The Gleaner: An ominous frontal system dropping rain has ushered in this year’s hurricane season. Today is World Environment Day. The weather watchers are predicting up to 16 Atlantic storms this year as a period of more frequent and more powerful hurricanes swirls on.
The 2011 Atlantic hurricane season will be “very active”, with five major hurricanes of Category 3 or stronger, according to the latest forecast from the hurricane scientists at the Colorado State University Department of Atmospheric Science who have been doing this pretty successfully for 28 years.
Meanwhile, tornadoes ripped through Massachusetts in the northeastern United States, well beyond their usual south-central and Midwestern haunts where they have been wreaking havoc over the last few months on a scale not seen for half a century.
All of this outlandish weather behaviour – and much more – is blamed on climate change. Climate change, the United Nations Environment Programme (UNEP) advises, is now widely recognised as the major environmental problem facing the globe. And addressing climate change is central to the work of the agency.
The UN secretary general says it is the major, overriding environmental issue of our time, and the single greatest challenge facing environmental regulators. It is a growing crisis, with economic, health and safety, food production, security, and other dimensions. Shifting weather patterns, for example, threaten food production through increased unpredictability of precipitation, raise sea levels, contaminate coastal freshwater reserves and increase the risk of catastrophic flooding, and a warming atmosphere aids the pole-ward spread of pests and diseases once limited to the tropics.
And what is driving climate change? Global warming. And what is driving global warming? Human activity releasing greenhouse gases into the atmosphere. The Wikipedia article on ‘Global Warming’ categorically declares that “the scientific consensus is that global warming is occurring and is mostly the result of human activity. This finding is recognised by the national science academies of all the major industrialised countries and is not rejected by any scientific body of national or international standing.”
“According to a recent Gallup poll,” the article says, “people in most countries are more likely to attribute global warming to human activities than to natural causes. The major exception is the US, where nearly half the US population attributes global warming to natural causes despite overwhelming scientific opinion to the contrary.”
And all this despite ‘Climategate’, which erupted a couple of years ago when it was discovered that the Climate Research Unit (CRU) at the University of East Anglia in Britain, the world’s leading centre for reconstructing past climate, to save space had dumped the original raw temperature data in hard copy on which their “value-added” calculations predicting global warming were based.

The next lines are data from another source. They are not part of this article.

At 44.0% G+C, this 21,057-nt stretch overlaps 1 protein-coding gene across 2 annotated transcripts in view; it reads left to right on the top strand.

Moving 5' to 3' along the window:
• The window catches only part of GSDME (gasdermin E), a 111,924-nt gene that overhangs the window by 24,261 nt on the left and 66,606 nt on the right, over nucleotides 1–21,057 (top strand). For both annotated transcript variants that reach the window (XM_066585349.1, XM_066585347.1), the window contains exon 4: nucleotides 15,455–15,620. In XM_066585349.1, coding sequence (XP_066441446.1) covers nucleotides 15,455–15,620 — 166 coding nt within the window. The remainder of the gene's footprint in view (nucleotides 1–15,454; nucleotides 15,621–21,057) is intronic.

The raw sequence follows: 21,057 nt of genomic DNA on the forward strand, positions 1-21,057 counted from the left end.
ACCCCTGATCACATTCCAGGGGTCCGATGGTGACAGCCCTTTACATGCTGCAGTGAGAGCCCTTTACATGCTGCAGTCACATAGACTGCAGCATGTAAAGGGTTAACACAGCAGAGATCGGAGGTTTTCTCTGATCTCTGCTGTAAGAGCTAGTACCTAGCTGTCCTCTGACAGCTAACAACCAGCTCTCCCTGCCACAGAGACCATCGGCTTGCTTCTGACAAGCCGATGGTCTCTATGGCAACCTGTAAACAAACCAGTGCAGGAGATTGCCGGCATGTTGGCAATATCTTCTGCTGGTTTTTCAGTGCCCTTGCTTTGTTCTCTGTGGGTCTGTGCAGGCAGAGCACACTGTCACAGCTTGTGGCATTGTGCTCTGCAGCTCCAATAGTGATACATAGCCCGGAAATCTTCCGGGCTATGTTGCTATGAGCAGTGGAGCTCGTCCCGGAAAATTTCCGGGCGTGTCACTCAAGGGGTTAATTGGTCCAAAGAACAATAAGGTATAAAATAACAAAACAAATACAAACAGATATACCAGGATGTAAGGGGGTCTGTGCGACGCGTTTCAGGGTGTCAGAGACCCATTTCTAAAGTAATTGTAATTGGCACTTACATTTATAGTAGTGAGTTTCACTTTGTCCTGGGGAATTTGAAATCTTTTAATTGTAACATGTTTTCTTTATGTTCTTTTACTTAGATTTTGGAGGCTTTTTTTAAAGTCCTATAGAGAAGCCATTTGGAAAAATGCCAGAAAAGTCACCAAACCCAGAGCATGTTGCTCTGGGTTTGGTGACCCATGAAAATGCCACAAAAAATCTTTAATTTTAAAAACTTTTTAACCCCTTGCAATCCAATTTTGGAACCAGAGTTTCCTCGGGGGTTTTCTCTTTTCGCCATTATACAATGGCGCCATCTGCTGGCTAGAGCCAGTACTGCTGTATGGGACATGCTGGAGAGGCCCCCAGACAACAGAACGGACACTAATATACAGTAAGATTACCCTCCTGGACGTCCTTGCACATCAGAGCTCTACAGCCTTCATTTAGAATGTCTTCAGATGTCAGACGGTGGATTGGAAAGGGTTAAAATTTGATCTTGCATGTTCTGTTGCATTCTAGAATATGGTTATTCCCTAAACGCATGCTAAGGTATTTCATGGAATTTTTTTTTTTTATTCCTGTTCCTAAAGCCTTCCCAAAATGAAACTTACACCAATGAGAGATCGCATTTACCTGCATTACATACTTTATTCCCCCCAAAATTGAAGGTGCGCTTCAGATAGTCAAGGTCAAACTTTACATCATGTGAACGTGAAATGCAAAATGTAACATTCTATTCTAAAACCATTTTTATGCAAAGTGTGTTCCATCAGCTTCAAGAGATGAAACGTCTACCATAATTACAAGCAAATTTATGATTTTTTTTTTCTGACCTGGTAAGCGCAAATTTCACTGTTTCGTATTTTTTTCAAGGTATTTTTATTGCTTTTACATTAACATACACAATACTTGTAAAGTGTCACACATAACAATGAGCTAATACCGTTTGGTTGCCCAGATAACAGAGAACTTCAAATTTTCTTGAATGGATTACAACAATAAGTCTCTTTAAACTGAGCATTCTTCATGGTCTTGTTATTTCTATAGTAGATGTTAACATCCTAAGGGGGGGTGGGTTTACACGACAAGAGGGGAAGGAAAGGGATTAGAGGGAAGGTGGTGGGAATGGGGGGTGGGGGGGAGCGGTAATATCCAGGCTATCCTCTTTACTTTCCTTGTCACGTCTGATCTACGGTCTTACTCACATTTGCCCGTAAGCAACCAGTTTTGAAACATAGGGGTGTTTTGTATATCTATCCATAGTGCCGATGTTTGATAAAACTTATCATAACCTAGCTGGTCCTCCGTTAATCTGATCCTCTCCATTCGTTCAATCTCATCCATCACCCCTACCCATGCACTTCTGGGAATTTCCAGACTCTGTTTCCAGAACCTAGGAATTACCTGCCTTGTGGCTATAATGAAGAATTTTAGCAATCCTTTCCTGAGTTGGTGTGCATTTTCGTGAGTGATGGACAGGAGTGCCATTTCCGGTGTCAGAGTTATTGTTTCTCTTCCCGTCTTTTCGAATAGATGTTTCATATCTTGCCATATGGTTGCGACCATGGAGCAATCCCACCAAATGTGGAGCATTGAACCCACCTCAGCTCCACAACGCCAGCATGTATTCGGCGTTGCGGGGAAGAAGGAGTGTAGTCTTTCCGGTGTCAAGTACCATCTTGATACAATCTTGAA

Other scientists, in the normal procedure of science, are now unable to counter-check the data and the conclusion drawn from it of a long-term rise in temperature. The CRU findings are one of the main pieces of evidence which was used by the UN Intergovernmental Panel on Climate Change (IPCC), which concluded that anthropogenic global warming is a severe threat to humanity.
Climategate began with the stealing and release, two weeks before the 2009 Copenhagen Conference on Climate Change, of emails sent and received by Professor Phil Jones, the CRU’s director – much like the WikiLeaks disclosures now making waves in the Jamaican media. In the emails, Jones speaks about blocking climate sceptics seeking access to such data.
The CRU was forced by law to reveal the destruction of the data following requests for the information under United Kingdom Freedom of Information legislation.
Science can be as intolerant of dissent to forced consensus as totalitarian religion and politics are. But climate change from anthropogenic global warming is not without its courageous critics. Jason Scott Johnston, professor and director of the programme on law, environment and economy at the University of Pennsylvania, for example, has conducted a critical cross-examination of global warming advocacy science.
Criticising legal scholarship which has come to accept as true the various pronouncements of the IPCC and other scientists who have been active in the movement for greenhouse-gas emission reductions to combat global warming, Johnston said his cross-examination departs from such faith in the climate Establishment by comparing the picture of climate science presented by the IPCC and other global-warming scientist advocates with the peer-edited scientific literature on climate change.
A review of the peer-edited literature, he says, reveals a systematic tendency of the climate Establishment to engage in a variety of stylised rhetorical techniques that seem to oversell what is actually known about climate change, while concealing fundamental uncertainties and open questions regarding many of the key processes involved in climate change.
A major concern Johnston has is the expenditure of trillions of dollars on public-policy action and the inhibition of economic activity on the basis of science, which he thinks questionable.